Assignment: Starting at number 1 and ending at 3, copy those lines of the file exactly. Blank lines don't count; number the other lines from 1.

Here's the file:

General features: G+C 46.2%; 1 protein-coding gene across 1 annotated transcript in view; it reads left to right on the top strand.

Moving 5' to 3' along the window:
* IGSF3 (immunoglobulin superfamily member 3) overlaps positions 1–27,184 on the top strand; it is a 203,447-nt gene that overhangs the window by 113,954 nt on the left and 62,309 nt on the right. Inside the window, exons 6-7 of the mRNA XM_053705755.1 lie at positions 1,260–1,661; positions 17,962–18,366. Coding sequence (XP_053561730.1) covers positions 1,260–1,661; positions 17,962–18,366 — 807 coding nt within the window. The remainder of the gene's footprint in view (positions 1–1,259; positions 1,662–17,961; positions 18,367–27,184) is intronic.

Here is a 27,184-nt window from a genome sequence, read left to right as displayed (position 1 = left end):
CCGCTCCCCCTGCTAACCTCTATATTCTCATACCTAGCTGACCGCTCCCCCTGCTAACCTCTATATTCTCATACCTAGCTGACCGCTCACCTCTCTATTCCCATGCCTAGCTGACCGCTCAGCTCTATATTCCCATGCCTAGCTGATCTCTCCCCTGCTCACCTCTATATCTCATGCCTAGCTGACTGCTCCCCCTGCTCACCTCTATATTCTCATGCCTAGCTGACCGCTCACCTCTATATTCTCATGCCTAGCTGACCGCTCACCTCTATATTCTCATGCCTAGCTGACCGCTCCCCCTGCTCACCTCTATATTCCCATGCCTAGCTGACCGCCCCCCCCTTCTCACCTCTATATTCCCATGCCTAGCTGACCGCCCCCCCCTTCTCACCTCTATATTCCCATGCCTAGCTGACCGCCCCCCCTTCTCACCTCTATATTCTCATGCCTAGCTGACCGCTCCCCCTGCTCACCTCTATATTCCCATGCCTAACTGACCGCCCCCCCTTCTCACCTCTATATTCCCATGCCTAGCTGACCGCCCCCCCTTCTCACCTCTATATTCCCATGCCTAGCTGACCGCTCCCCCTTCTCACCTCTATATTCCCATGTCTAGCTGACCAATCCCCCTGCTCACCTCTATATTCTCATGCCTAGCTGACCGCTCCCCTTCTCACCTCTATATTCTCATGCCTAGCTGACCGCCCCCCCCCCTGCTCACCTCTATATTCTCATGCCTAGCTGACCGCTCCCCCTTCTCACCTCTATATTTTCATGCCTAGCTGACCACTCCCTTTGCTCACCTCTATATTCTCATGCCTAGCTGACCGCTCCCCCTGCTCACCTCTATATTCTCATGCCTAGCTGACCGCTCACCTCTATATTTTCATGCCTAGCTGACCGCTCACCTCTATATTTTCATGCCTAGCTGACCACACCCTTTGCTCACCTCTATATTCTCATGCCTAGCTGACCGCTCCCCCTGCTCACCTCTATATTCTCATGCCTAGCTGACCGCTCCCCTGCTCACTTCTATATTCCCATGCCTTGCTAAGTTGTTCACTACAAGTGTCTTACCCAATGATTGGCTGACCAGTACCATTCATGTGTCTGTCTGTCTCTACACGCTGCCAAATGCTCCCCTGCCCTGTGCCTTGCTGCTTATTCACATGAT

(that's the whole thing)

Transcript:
General features: G+C 46.2%; 1 protein-coding gene across 1 annotated transcript in view; it reads left to right on the top strand.

Moving 5' to 3' along the window:
* IGSF3 (immunoglobulin superfamily member 3) overlaps positions 1–27,184 on the top strand; it is a 203,447-nt gene that overhangs the window by 113,954 nt on the left and 62,309 nt on the right. Inside the window, exons 6-7 of the mRNA XM_053705755.1 lie at positions 1,260–1,661; positions 17,962–18,366. Coding sequence (XP_053561730.1) covers positions 1,260–1,661; positions 17,962–18,366 — 807 coding nt within the window. The remainder of the gene's footprint in view (positions 1–1,259; positions 1,662–17,961; positions 18,367–27,184) is intronic.